The United Nations Population Fund (UNFPA) has released recently a report, Reducing Poverty and Achieving the Millennium Development Goals: Arguments for Investing in Reproductive Health & Rights. LifeSite notes that the report argues that “sexual and reproductive health services,” UN-speak for abortion, contraception, and sterilization, are necessary to improve child poverty, HIV/AIDS, and ecological sustainability, not to mention women's mortality rates and general economic development.
The argument goes thus: One-third of all deaths and disabilities of women of child bearing age and one-fifth of global health costs are related to sex (sexually transmitted disease and complications during pregnancy and childbirth), which reduces incrementally the productivity of the female labor force. "Voluntary fertility decline" will therefore enhance economic growth and reduce the global health burden (including health-related welfare costs). Additional alleged benefits include saving women's lives (not including aborted girls, I guess), curbing the HIV/AIDS epidemic, and allowing young women to "break the cycle of poverty" and "empower them to be agents of change." (Hkkkktt - hrkrkrkt - thu - thu - pthhhht - Sorry, I think I hacked up a hair ball on that last part).
This all sounds so Reasonable, as Holy Fool would put it. Except that these "benefits" don't necessarily follow. I have noted previously the misguided approach advocated to contain the spread of HIV. There is also a new book, Against Christianity: The UN and the European Union as a New Ideology by Eugenia Roccella and Lucetta Scaraffia that shows no change, in the past decade, in the number of women who die during childbirth in poor countries - more than half a million per year - because the primary method for reducing death from childbirth is simply to reduce the number of births and increase the number of abortions, rather than improve the healthcare of mother and child. (See more on this book at Chiesa).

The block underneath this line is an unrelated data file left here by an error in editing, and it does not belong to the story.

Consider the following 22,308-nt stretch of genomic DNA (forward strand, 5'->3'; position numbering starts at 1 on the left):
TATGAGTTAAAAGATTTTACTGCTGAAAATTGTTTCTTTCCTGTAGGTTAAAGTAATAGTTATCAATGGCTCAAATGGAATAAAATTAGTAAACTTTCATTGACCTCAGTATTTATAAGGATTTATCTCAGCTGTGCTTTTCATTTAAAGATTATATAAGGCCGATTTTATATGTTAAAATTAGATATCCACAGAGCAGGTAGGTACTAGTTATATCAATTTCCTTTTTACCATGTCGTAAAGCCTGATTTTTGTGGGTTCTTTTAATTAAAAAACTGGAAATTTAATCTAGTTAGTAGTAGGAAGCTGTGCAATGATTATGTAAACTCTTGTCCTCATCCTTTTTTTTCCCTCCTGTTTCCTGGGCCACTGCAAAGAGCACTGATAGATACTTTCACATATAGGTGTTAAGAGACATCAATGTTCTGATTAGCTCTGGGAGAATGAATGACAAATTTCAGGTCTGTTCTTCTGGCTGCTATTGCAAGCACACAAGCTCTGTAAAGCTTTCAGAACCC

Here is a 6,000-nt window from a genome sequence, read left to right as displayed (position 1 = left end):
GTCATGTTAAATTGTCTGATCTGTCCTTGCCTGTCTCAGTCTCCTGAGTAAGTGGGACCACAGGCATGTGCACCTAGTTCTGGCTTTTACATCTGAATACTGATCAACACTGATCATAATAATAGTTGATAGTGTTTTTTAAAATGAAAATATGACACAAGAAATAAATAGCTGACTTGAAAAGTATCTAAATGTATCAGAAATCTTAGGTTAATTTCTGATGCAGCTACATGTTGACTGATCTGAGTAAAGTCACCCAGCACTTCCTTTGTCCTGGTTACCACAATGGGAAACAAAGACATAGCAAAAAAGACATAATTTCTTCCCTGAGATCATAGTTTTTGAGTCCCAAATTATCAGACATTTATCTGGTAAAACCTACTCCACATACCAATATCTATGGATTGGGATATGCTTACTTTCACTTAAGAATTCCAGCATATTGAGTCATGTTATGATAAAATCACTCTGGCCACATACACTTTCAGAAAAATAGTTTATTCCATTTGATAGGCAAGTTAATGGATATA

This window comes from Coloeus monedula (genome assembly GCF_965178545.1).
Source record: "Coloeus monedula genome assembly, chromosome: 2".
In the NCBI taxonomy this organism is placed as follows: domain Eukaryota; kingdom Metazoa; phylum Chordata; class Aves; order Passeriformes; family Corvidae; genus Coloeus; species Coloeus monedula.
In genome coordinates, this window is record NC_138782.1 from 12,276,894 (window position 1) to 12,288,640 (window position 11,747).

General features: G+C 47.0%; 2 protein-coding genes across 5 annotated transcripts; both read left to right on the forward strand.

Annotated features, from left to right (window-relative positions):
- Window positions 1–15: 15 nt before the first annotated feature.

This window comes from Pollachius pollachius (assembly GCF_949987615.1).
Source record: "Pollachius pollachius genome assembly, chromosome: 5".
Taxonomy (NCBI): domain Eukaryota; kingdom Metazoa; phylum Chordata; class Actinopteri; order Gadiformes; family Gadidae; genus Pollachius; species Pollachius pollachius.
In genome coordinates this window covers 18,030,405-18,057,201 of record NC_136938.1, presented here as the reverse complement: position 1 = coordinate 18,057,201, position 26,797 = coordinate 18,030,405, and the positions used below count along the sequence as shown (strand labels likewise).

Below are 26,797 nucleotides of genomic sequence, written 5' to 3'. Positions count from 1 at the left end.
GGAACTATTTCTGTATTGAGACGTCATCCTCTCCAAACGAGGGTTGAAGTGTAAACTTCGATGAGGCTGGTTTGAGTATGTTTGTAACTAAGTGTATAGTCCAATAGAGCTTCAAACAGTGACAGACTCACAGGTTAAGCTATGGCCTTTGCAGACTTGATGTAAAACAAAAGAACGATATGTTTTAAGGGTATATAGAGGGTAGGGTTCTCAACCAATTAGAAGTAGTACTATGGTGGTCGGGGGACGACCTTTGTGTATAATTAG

The whole economic growth assertion can be called into question as well when considering the amounts and different forms of aid given to Third World nations for years with little progress. We are not looking at a tipping point where only if women increased their collective productivity by a little bit there would be the emergence of new nations abundant in milk and honey with all things sweetness and light. At root is connectedness - cultural, economic, political, and security - or lack thereof, as John Paul the Great noted in Centesimus Annus. Fostering a separation between sexuality and procreation certainly is not going connect the disconnected.
The bright side, if there is one, which isn't even that bright, is that for the fourth year in a row, the US has denied payment of the $34M previously given to the UNFPA precisely because of its anti-life policies. And so we remain vigilant.
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